For Further Information:

Listener Mail/Comments

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Nate Joins Scott Haskin to Talk “Abbey Road” (Part 1)

Join Scott Haskin on the HaskinCast PodCast where Nate joins this week to discuss The Beatles album “Abbey Road.”

196 Album Review – The Beatles – Abby Road Part 1 w/ Nathan Beaudry

Abbey Road Links:

iTunes (look for various editions):

https://music.apple.com/us/album/abbey-road-remastered/1441164426

Amazon:

Deep Purple Podcast Links:

Website: http://deeppurplepodcast.com/

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Podbean:

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https://haskincast.podbean.com/e/196-album-review-the-beatles-abby-road-part-1-w-nathan-beaudry/

Episode #134 – Warhorse – Red Sea

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Social Media Update:

  • Deep Dive Podcast Network
  • Apple Podcasts Reviews
    • I love mags – 5 Stars!
    • Great fun podcast on Deep Purple
    • I found out about this excellent podcast by accident and I absolutely love it. It’s a great fun listen. I’ve only played a few episodes so have loads to catch up! The House of Blue Light review was interesting. I saw Purple on this tour at Wembley London UK. On that eve Blackmore refused to do an encore! So Lord and Glover played lead. It was definitely an interesting version of Smoke on the water! Having seen Gillan in mind blowing vocal form (the band) live in 81, it was noticeable Ian had sadly lost some of his range/power by 87/88. Overall he was still great. Keep up the great work, thank you!

Lead up to the Album:

  • This album saw the departure of Ged Peck on guitar with Pete Parks joining the band. Peck left to pursue classical guitar playing.
  • We talked on our last Warhorse episode about how Rick Wakeman was very briefly in the band but did not make it to any of the recordings. Rick left in April of 1970 to join the Strawbs.
  • The Warhorse Story Volume 2 liner notes states that the album was released (or as Nick Simper puts it “escaped”) in 1972. There were no singles from this album.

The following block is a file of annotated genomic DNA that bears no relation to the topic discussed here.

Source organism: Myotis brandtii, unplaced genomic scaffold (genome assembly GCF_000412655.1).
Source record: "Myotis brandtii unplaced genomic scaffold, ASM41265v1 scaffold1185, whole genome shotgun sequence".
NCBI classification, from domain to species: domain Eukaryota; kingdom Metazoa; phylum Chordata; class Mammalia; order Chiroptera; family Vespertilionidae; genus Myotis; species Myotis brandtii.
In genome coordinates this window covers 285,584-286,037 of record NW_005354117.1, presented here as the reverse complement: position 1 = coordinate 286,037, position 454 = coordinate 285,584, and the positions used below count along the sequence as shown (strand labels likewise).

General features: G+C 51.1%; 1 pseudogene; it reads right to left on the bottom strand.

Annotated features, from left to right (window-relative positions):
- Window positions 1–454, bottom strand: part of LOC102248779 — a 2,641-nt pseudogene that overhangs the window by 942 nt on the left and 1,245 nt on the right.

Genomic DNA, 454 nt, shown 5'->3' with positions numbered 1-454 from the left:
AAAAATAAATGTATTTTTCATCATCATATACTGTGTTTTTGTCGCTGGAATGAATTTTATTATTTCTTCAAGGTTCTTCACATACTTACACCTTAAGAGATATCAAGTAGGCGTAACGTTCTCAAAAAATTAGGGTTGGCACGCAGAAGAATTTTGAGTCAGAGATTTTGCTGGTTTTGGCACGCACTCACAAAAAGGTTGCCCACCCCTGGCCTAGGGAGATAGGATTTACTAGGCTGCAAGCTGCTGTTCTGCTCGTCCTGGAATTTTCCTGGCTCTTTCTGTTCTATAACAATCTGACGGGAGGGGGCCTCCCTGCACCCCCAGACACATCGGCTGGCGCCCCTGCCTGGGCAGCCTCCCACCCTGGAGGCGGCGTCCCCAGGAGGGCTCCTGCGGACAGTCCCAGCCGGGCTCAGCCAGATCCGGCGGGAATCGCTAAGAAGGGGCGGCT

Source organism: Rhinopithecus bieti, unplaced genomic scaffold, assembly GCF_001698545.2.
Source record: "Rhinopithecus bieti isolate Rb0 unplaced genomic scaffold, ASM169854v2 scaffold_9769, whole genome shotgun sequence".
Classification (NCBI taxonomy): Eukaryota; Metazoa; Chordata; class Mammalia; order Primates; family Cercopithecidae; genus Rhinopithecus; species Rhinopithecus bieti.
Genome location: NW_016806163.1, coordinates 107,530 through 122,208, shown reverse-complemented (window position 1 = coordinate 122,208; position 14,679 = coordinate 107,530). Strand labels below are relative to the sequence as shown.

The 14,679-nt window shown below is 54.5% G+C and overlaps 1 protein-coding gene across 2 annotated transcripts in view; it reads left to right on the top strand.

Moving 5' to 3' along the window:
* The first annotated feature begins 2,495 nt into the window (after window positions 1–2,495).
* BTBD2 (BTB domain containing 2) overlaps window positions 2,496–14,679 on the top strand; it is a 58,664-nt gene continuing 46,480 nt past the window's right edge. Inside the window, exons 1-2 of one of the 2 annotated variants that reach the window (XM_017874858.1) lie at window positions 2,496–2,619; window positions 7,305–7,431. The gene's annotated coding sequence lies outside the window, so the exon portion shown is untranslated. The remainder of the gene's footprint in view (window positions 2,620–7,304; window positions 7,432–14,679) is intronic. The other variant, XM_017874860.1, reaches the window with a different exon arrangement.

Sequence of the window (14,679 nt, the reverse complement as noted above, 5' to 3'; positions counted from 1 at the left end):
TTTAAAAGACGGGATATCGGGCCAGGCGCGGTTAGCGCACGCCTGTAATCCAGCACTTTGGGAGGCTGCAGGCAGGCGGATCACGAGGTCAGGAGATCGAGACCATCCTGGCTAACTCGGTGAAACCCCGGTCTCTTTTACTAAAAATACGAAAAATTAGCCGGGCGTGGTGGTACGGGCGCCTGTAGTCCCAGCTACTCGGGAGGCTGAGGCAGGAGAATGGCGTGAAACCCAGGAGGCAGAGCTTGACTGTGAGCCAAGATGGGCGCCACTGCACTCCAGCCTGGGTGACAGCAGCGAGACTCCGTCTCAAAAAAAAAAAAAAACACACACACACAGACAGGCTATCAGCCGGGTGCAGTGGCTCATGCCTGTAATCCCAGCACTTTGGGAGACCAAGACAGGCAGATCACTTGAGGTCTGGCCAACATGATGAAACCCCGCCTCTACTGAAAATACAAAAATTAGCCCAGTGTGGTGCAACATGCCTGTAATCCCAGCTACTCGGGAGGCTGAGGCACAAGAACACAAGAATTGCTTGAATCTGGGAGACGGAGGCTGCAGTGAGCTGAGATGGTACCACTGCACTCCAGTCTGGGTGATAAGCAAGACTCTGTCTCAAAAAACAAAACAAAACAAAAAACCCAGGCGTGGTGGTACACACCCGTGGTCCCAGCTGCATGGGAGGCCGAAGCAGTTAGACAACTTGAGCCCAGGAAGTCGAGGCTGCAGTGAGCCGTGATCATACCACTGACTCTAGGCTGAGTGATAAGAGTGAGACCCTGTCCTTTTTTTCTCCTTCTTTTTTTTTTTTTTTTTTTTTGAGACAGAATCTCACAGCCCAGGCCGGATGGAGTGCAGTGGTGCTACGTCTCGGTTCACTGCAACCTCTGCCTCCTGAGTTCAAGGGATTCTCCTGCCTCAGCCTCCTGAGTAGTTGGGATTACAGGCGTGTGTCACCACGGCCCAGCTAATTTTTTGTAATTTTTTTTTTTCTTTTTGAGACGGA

• The head of A&R for Vertigo gave the band a 1,500 budget and said “Take your time, do what you want.”
  • At the end of 1971 they headed to De Lane Lea to record the album.
  • Part way through the recording Robbie Beck came into the studio to tell them they only had 500 worth of time left. It turns out that the head of A&R had left and not told anybody the budget he’d promised the band.They were able to get a little more money to finish the recording.
  • The label wanted the album finished head of Christmas so they had to rush to get it done.
  • Nick apparently went into a tirade about the budgeting issue with some of the “big wigs” at Phonogram and were soon dropped after the album came out in June of 1972.

Personnel:

Technical:

  • Producer [Produced By] – Ian Kimmet, Warhorse (2)
    • Worked with Ann Margaret, Andy Vanwarmer, Danny Gatton, went on to work in management for R.E.M.
  • Engineer – Dave Stock
    • Worked on Jon Lord’s “Gemini Suite” and Ashton, Gardner, and Dyke
  • Recorded at De Lane Lea Studios.

Album Art & Booklet Review

  • Design [Sleeve Design] – Rick Breach
  • Liner Notes – Ian Kimmel
  • From The Warhorse Story liner notes: “Red Sea, as the second album was titled, also sported a Vertigo sleeve that was as poorly executed as the first one had been brilliant. The original concept of an ironclad warship had sounded great but the less than professional results look amateurish today.
  • Alternate covers and titles:
    • 1984 UK Vinyl Reissue 
      • https://www.discogs.com/release/1006145-Warhorse-Red-Sea